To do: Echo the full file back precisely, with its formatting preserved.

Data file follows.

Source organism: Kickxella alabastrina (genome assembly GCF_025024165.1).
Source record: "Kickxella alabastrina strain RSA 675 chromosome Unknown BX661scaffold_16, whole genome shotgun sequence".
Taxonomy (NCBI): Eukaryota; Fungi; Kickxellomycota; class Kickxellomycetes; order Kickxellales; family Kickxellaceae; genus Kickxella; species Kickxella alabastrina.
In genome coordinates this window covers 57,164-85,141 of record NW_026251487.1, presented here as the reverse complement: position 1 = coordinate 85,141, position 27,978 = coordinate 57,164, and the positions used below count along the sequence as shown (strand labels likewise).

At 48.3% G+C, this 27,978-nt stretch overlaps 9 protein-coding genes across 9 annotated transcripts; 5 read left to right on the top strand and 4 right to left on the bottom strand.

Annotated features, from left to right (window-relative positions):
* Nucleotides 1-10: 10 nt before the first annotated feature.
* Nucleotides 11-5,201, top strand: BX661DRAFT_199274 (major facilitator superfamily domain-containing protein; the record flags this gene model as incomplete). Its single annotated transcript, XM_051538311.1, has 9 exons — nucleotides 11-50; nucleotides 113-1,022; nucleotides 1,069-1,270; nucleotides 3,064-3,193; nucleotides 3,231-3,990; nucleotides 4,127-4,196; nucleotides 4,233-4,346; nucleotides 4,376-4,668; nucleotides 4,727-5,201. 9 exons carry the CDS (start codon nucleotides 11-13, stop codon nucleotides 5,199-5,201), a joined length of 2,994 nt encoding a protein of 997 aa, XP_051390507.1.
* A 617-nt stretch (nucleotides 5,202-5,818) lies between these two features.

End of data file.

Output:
Source organism: Kickxella alabastrina (genome assembly GCF_025024165.1).
Source record: "Kickxella alabastrina strain RSA 675 chromosome Unknown BX661scaffold_16, whole genome shotgun sequence".
Taxonomy (NCBI): Eukaryota; Fungi; Kickxellomycota; class Kickxellomycetes; order Kickxellales; family Kickxellaceae; genus Kickxella; species Kickxella alabastrina.
In genome coordinates this window covers 57,164-85,141 of record NW_026251487.1, presented here as the reverse complement: position 1 = coordinate 85,141, position 27,978 = coordinate 57,164, and the positions used below count along the sequence as shown (strand labels likewise).

At 48.3% G+C, this 27,978-nt stretch overlaps 9 protein-coding genes across 9 annotated transcripts; 5 read left to right on the top strand and 4 right to left on the bottom strand.

Annotated features, from left to right (window-relative positions):
* Nucleotides 1-10: 10 nt before the first annotated feature.
* Nucleotides 11-5,201, top strand: BX661DRAFT_199274 (major facilitator superfamily domain-containing protein; the record flags this gene model as incomplete). Its single annotated transcript, XM_051538311.1, has 9 exons — nucleotides 11-50; nucleotides 113-1,022; nucleotides 1,069-1,270; nucleotides 3,064-3,193; nucleotides 3,231-3,990; nucleotides 4,127-4,196; nucleotides 4,233-4,346; nucleotides 4,376-4,668; nucleotides 4,727-5,201. 9 exons carry the CDS (start codon nucleotides 11-13, stop codon nucleotides 5,199-5,201), a joined length of 2,994 nt encoding a protein of 997 aa, XP_051390507.1.
* A 617-nt stretch (nucleotides 5,202-5,818) lies between these two features.